We raised our anchor at first light from the bird sanctuary at Ile de Bono and headed northeast to the Channel Islands. Au revoir, France! We hope our paths cross again some day! Before this summer, I had only a vague understanding of the Channel Islands – their geography and their history. I knew they were somehow connected to the UK, and that their residents endured much hardship during WWII, but only because I had seen the now famous movie “The Guernsey Literary and Potato Peel Pie Society”. Sure, you can learn little tidbits of history from Hollywood, but we were very excited to see the Channel Islands with our own eyes and learn firsthand about their people and their culture.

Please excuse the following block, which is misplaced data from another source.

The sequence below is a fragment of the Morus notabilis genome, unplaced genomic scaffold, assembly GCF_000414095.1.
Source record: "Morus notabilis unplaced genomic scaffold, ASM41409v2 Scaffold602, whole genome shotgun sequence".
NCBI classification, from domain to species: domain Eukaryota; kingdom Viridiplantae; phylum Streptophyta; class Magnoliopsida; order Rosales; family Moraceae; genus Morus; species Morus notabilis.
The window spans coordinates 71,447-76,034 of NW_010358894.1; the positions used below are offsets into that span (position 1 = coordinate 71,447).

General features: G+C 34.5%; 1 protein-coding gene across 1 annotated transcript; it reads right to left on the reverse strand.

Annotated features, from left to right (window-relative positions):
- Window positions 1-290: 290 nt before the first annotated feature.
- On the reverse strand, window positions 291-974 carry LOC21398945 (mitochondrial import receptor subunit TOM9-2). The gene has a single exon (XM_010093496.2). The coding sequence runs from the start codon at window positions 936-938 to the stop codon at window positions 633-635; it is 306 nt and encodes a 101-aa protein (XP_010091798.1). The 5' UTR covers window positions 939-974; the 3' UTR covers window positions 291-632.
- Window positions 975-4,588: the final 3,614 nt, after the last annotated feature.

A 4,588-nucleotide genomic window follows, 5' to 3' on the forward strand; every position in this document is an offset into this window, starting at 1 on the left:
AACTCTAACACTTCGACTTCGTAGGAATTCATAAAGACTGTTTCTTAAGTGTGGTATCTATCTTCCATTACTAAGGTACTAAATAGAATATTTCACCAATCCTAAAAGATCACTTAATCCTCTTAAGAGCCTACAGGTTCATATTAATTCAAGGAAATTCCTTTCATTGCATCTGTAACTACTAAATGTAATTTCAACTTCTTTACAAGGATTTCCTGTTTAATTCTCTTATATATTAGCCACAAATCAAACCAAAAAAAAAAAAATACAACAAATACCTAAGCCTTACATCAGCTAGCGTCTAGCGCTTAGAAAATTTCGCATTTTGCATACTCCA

Winds were forecasted to come out of the northwest for our 60 mile run, a distance that would make for a full day, but even more so, we were especially eager to get going at first light to time our arrival in Jersey before the marina at St Helier closed. The marina was the type that had a sill that held water inside the marina, but required you to arrive at high enough tide to cross over the sill with sufficient depth for your keel. St Helier has about an 8 meter tide range, which allowed the marina to keep the sill open from about 2 hours either side of high tide. If we missed our window, we might have to wait for up to 8 hours before we could try again, putting our entry in the middle of the night, an unpleasant prospect any way you look at it.Continue reading “Fraternal Kinship, Ep. 179”